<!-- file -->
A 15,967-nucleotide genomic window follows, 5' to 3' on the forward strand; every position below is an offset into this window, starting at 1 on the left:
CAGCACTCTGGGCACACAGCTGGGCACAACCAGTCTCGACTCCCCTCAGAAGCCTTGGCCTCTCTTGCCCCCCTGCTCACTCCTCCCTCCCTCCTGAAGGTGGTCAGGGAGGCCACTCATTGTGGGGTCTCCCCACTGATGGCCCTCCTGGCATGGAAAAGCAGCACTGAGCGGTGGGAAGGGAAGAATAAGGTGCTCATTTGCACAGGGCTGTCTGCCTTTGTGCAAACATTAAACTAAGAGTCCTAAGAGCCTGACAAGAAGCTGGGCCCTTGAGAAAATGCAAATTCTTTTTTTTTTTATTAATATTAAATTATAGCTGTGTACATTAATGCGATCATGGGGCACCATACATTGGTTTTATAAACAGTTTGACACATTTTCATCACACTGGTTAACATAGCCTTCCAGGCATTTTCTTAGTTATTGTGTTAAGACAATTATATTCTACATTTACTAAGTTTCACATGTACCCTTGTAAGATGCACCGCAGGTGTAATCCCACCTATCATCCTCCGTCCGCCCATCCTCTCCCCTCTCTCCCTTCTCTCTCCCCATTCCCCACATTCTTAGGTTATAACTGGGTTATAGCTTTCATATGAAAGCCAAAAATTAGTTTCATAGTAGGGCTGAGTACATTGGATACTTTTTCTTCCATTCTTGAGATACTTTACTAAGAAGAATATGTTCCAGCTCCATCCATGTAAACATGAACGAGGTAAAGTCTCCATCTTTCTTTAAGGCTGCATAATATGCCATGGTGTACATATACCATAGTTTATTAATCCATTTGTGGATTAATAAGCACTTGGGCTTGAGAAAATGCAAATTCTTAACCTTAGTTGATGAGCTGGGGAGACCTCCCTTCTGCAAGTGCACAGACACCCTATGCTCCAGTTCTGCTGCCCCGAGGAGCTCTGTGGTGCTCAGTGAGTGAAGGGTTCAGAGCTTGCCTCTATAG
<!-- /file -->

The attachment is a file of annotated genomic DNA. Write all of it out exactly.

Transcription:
A 15,967-nucleotide genomic window follows, 5' to 3' on the forward strand; every position below is an offset into this window, starting at 1 on the left:
CAGCACTCTGGGCACACAGCTGGGCACAACCAGTCTCGACTCCCCTCAGAAGCCTTGGCCTCTCTTGCCCCCCTGCTCACTCCTCCCTCCCTCCTGAAGGTGGTCAGGGAGGCCACTCATTGTGGGGTCTCCCCACTGATGGCCCTCCTGGCATGGAAAAGCAGCACTGAGCGGTGGGAAGGGAAGAATAAGGTGCTCATTTGCACAGGGCTGTCTGCCTTTGTGCAAACATTAAACTAAGAGTCCTAAGAGCCTGACAAGAAGCTGGGCCCTTGAGAAAATGCAAATTCTTTTTTTTTTTATTAATATTAAATTATAGCTGTGTACATTAATGCGATCATGGGGCACCATACATTGGTTTTATAAACAGTTTGACACATTTTCATCACACTGGTTAACATAGCCTTCCAGGCATTTTCTTAGTTATTGTGTTAAGACAATTATATTCTACATTTACTAAGTTTCACATGTACCCTTGTAAGATGCACCGCAGGTGTAATCCCACCTATCATCCTCCGTCCGCCCATCCTCTCCCCTCTCTCCCTTCTCTCTCCCCATTCCCCACATTCTTAGGTTATAACTGGGTTATAGCTTTCATATGAAAGCCAAAAATTAGTTTCATAGTAGGGCTGAGTACATTGGATACTTTTTCTTCCATTCTTGAGATACTTTACTAAGAAGAATATGTTCCAGCTCCATCCATGTAAACATGAACGAGGTAAAGTCTCCATCTTTCTTTAAGGCTGCATAATATGCCATGGTGTACATATACCATAGTTTATTAATCCATTTGTGGATTAATAAGCACTTGGGCTTGAGAAAATGCAAATTCTTAACCTTAGTTGATGAGCTGGGGAGACCTCCCTTCTGCAAGTGCACAGACACCCTATGCTCCAGTTCTGCTGCCCCGAGGAGCTCTGTGGTGCTCAGTGAGTGAAGGGTTCAGAGCTTGCCTCTATAG